Covid-19 in Austria: Vienna Reduces Validity for Access Tests

More+More+ ♦ Published: August 24, 2021; 16:18 ♦ (Vindobona)

The validity of Corona tests will be significantly reduced in Vienna. The reason for this is the increasing numbers due to the delta variant.

Ludwig: "PCR tests will only be valid for 48 hours instead of 72 hours." / Picture: © Magistrat der Stadt Wien / Christian Jobst / PID

Corona infection figures are rising throughout Austria.

As a result, the federal state of Vienna is relying on strict precautionary measures against the Corona virus from September 1.

In the federal capital, PCR tests will only be valid for 48 hours instead of 72 hours as of the first of the month.

Antigen tests performed by authorized facilities such as pharmacies are now only valid for 24 hours.

For children under 12, PCR tests will continue to apply 72 hours; antigen tests for those under 12 will continue to apply 48 hours.

This was announced by Mayor Michael Ludwig in a press statement following a roundtable of experts at City Hall.

Further upright remain in Vienna the stricter measures than in the other provinces, especially with mask and test obligation also for children, which apply since summer.

"The pandemic is not over," stressed Mayor Michael Ludwig, on the occasion of the stricter Covid measures. Across Europe, he said, infection numbers and seven-day incidences are rising. The city is preparing for an increase in cases in the fall. "As the city of Vienna, we were more cautious even before the summer, and we were heavily criticized for it. We have been proven right with our course," said mayor Ludwig. In addition to expanding the range of vaccinations, he said reliable and regular testing is an effective means of combating the spread of the virus. "The longer the virus can move, the higher the risk of dangerous mutations," the mayor stressed.

At present, it is becoming apparent that children will be most affected by the Corona wave in the fall, Ludwig said. "Where the vacations are already over, you see significant increases in numbers, for example in the German state of North Rhine-Westphalia." Children may also carry the virus into families, he said. Since children under 12 cannot yet be vaccinated, it is important to reliably test even the youngest, he said.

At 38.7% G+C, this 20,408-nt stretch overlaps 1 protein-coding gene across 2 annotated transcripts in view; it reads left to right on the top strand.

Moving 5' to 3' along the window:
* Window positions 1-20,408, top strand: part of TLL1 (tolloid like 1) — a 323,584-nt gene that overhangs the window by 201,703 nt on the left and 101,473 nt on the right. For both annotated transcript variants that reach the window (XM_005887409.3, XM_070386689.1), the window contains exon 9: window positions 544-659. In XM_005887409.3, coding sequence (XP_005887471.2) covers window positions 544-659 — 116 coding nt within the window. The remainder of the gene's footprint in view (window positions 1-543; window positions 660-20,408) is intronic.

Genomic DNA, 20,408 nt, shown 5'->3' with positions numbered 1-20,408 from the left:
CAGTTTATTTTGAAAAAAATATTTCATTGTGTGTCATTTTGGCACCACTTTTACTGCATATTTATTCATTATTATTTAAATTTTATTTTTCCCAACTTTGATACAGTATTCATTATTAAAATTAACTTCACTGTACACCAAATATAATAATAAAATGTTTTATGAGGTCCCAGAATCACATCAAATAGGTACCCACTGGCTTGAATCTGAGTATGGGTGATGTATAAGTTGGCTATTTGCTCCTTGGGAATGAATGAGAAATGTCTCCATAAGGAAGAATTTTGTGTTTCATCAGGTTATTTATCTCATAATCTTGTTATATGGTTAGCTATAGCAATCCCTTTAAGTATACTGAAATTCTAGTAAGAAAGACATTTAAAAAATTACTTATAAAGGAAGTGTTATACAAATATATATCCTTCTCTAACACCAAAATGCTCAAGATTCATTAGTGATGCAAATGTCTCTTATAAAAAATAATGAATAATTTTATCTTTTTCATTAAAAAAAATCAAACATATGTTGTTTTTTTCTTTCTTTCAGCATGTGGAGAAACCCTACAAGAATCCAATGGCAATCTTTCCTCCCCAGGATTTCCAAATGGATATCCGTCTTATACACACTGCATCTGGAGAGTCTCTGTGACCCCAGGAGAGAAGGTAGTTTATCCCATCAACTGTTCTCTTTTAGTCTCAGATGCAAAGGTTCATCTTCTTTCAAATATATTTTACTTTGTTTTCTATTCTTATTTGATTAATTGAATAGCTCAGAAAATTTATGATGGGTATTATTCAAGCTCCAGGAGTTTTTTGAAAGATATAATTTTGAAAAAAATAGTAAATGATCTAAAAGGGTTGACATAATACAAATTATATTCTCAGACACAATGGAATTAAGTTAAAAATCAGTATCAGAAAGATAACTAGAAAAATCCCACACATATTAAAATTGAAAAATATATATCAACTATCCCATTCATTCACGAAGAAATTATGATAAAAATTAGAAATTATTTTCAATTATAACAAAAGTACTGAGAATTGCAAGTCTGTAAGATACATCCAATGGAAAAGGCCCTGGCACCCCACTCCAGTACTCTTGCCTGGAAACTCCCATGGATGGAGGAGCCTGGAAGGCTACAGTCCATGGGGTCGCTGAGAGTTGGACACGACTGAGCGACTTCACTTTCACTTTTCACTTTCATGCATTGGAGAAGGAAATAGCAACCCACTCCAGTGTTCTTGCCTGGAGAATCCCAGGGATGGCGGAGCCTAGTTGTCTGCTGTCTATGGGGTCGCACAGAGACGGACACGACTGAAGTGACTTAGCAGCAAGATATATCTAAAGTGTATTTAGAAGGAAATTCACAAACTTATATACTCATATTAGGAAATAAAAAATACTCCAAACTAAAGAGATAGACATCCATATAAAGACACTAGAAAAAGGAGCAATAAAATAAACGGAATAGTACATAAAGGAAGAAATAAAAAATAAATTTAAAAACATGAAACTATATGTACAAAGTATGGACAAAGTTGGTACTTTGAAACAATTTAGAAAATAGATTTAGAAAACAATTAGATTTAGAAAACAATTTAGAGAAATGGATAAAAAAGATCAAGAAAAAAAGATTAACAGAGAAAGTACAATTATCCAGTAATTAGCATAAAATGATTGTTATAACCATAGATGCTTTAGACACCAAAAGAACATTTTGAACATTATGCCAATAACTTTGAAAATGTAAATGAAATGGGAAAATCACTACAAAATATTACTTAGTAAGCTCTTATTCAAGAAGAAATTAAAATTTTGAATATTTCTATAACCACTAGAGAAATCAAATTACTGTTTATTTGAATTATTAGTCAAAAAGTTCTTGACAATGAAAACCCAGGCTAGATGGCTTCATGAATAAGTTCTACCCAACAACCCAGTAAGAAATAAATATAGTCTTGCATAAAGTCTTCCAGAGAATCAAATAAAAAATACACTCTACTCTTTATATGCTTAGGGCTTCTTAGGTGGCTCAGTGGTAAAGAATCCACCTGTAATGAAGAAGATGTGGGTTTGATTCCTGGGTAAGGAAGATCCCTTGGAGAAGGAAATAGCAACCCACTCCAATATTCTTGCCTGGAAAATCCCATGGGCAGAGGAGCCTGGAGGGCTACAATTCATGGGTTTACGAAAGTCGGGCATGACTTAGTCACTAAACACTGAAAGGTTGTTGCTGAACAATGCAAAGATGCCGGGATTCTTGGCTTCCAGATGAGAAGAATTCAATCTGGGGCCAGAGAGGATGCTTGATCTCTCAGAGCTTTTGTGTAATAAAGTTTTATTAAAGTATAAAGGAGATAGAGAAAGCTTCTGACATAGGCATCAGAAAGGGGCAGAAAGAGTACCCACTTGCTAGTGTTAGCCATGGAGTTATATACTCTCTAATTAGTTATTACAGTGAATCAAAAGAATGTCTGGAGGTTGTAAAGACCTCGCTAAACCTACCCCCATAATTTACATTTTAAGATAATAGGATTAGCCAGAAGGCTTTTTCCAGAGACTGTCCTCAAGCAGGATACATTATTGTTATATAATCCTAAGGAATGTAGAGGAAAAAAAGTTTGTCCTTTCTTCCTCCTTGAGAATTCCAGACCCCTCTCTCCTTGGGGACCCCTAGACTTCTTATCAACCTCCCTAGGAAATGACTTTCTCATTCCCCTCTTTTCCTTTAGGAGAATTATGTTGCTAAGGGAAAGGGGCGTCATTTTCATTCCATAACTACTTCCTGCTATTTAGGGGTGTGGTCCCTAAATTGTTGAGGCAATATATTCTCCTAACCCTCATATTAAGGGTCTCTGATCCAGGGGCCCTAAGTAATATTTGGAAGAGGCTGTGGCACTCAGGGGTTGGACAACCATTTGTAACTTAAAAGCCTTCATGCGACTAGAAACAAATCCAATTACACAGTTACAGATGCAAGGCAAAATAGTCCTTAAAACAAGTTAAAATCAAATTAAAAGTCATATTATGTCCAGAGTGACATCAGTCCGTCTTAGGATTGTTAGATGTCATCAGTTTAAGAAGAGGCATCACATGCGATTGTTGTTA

Ludwig did not rule out further tightening of measures in the course of the fall - including the introduction of the so-called "1-G rule" in restaurants and night catering - i.e. access only for those who have been vaccinated. Stricter measures would depend on the development of the pandemic. In any case, Vienna would continue to rely on regular and reliable tests. Tests would remain free of charge in Vienna, Ludwig assured. "We want to keep testing numbers as high as possible, especially with the 'gold standard' of tests, PCR tests."

Regular testing is necessary to protect those who cannot be vaccinated - such as children - or who do not want to be vaccinated either, he said. "You can argue about it for a long time, but that's the way it is," Ludwig said. He spoke out against compulsory vaccination; instead of coercion, Ludwig said, education, information and persuasion, also through the efforts of "opinion leaders," should be used to convince those who refuse to be vaccinated. He referred once again to the broad vaccination offer of the city with several vaccination streets, vaccination locations in St. Stephen's Cathedral and shopping centers over the vaccination bus up to vaccination at the supermarket checkout.

Already in the summer, Vienna had relied on stricter precautionary measures than other federal states. For example, stricter "3-G rules" apply in Vienna, including compulsory testing for children over the age of six when visiting leisure facilities and compulsory registration in the catering trade.

City of Vienna